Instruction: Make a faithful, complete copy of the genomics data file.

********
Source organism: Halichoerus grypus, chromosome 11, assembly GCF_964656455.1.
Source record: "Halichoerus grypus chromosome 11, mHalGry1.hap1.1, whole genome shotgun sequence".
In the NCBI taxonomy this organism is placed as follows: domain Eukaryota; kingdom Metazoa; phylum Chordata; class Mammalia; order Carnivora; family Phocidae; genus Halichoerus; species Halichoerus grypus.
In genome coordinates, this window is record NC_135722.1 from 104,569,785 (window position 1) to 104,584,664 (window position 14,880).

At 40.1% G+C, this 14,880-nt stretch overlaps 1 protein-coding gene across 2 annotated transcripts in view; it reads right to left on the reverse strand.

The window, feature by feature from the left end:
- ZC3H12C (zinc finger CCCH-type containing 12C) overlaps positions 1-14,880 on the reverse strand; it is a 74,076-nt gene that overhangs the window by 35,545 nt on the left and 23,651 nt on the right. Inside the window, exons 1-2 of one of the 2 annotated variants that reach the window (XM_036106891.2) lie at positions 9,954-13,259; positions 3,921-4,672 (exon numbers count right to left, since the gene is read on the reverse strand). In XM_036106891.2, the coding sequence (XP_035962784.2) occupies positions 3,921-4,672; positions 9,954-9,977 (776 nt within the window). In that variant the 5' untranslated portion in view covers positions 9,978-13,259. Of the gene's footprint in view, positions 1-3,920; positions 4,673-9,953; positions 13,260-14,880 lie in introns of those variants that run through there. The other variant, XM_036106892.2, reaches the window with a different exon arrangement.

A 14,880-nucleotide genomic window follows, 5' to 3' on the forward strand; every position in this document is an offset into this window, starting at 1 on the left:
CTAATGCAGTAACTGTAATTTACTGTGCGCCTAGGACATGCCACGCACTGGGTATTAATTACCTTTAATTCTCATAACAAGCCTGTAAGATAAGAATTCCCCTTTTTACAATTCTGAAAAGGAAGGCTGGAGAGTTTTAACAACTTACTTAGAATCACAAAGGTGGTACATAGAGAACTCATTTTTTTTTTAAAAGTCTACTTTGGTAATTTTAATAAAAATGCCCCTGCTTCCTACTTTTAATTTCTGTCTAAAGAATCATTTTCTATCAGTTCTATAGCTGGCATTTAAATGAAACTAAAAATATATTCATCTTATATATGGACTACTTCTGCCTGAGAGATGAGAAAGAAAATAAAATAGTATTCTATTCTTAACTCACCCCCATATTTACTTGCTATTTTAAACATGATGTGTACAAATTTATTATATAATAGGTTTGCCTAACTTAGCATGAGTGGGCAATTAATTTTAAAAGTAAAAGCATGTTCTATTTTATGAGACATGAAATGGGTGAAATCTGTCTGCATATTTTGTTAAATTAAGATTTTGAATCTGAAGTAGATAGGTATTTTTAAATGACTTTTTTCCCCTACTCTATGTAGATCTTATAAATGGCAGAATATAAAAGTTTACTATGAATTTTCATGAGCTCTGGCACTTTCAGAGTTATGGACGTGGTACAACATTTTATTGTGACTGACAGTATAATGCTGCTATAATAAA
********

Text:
Source organism: Halichoerus grypus, chromosome 11, assembly GCF_964656455.1.
Source record: "Halichoerus grypus chromosome 11, mHalGry1.hap1.1, whole genome shotgun sequence".
In the NCBI taxonomy this organism is placed as follows: domain Eukaryota; kingdom Metazoa; phylum Chordata; class Mammalia; order Carnivora; family Phocidae; genus Halichoerus; species Halichoerus grypus.
In genome coordinates, this window is record NC_135722.1 from 104,569,785 (window position 1) to 104,584,664 (window position 14,880).

At 40.1% G+C, this 14,880-nt stretch overlaps 1 protein-coding gene across 2 annotated transcripts in view; it reads right to left on the reverse strand.

The window, feature by feature from the left end:
- ZC3H12C (zinc finger CCCH-type containing 12C) overlaps positions 1-14,880 on the reverse strand; it is a 74,076-nt gene that overhangs the window by 35,545 nt on the left and 23,651 nt on the right. Inside the window, exons 1-2 of one of the 2 annotated variants that reach the window (XM_036106891.2) lie at positions 9,954-13,259; positions 3,921-4,672 (exon numbers count right to left, since the gene is read on the reverse strand). In XM_036106891.2, the coding sequence (XP_035962784.2) occupies positions 3,921-4,672; positions 9,954-9,977 (776 nt within the window). In that variant the 5' untranslated portion in view covers positions 9,978-13,259. Of the gene's footprint in view, positions 1-3,920; positions 4,673-9,953; positions 13,260-14,880 lie in introns of those variants that run through there. The other variant, XM_036106892.2, reaches the window with a different exon arrangement.

A 14,880-nucleotide genomic window follows, 5' to 3' on the forward strand; every position in this document is an offset into this window, starting at 1 on the left:
CTAATGCAGTAACTGTAATTTACTGTGCGCCTAGGACATGCCACGCACTGGGTATTAATTACCTTTAATTCTCATAACAAGCCTGTAAGATAAGAATTCCCCTTTTTACAATTCTGAAAAGGAAGGCTGGAGAGTTTTAACAACTTACTTAGAATCACAAAGGTGGTACATAGAGAACTCATTTTTTTTTTAAAAGTCTACTTTGGTAATTTTAATAAAAATGCCCCTGCTTCCTACTTTTAATTTCTGTCTAAAGAATCATTTTCTATCAGTTCTATAGCTGGCATTTAAATGAAACTAAAAATATATTCATCTTATATATGGACTACTTCTGCCTGAGAGATGAGAAAGAAAATAAAATAGTATTCTATTCTTAACTCACCCCCATATTTACTTGCTATTTTAAACATGATGTGTACAAATTTATTATATAATAGGTTTGCCTAACTTAGCATGAGTGGGCAATTAATTTTAAAAGTAAAAGCATGTTCTATTTTATGAGACATGAAATGGGTGAAATCTGTCTGCATATTTTGTTAAATTAAGATTTTGAATCTGAAGTAGATAGGTATTTTTAAATGACTTTTTTCCCCTACTCTATGTAGATCTTATAAATGGCAGAATATAAAAGTTTACTATGAATTTTCATGAGCTCTGGCACTTTCAGAGTTATGGACGTGGTACAACATTTTATTGTGACTGACAGTATAATGCTGCTATAATAAA